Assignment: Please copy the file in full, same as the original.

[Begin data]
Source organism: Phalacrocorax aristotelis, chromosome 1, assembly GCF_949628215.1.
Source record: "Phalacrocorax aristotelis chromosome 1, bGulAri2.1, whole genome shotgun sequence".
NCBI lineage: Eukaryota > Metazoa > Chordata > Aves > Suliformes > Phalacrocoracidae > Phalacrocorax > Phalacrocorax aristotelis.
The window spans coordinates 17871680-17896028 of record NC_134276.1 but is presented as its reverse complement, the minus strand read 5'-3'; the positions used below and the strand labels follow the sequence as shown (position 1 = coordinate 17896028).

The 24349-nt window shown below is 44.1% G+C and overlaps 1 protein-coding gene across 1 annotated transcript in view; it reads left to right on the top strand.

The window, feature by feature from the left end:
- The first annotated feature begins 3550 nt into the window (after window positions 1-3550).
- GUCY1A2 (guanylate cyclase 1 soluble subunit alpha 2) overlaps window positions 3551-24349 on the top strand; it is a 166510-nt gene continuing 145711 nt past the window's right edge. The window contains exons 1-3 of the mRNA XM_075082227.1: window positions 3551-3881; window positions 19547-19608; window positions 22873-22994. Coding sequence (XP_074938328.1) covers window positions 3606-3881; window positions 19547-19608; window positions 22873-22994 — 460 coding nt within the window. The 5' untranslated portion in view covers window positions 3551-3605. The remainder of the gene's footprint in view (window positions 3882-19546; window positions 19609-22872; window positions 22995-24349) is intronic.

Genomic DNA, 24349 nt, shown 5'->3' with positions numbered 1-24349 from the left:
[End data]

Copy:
Source organism: Phalacrocorax aristotelis, chromosome 1, assembly GCF_949628215.1.
Source record: "Phalacrocorax aristotelis chromosome 1, bGulAri2.1, whole genome shotgun sequence".
NCBI lineage: Eukaryota > Metazoa > Chordata > Aves > Suliformes > Phalacrocoracidae > Phalacrocorax > Phalacrocorax aristotelis.
The window spans coordinates 17871680-17896028 of record NC_134276.1 but is presented as its reverse complement, the minus strand read 5'-3'; the positions used below and the strand labels follow the sequence as shown (position 1 = coordinate 17896028).

The 24349-nt window shown below is 44.1% G+C and overlaps 1 protein-coding gene across 1 annotated transcript in view; it reads left to right on the top strand.

The window, feature by feature from the left end:
- The first annotated feature begins 3550 nt into the window (after window positions 1-3550).
- GUCY1A2 (guanylate cyclase 1 soluble subunit alpha 2) overlaps window positions 3551-24349 on the top strand; it is a 166510-nt gene continuing 145711 nt past the window's right edge. The window contains exons 1-3 of the mRNA XM_075082227.1: window positions 3551-3881; window positions 19547-19608; window positions 22873-22994. Coding sequence (XP_074938328.1) covers window positions 3606-3881; window positions 19547-19608; window positions 22873-22994 — 460 coding nt within the window. The 5' untranslated portion in view covers window positions 3551-3605. The remainder of the gene's footprint in view (window positions 3882-19546; window positions 19609-22872; window positions 22995-24349) is intronic.

Genomic DNA, 24349 nt, shown 5'->3' with positions numbered 1-24349 from the left: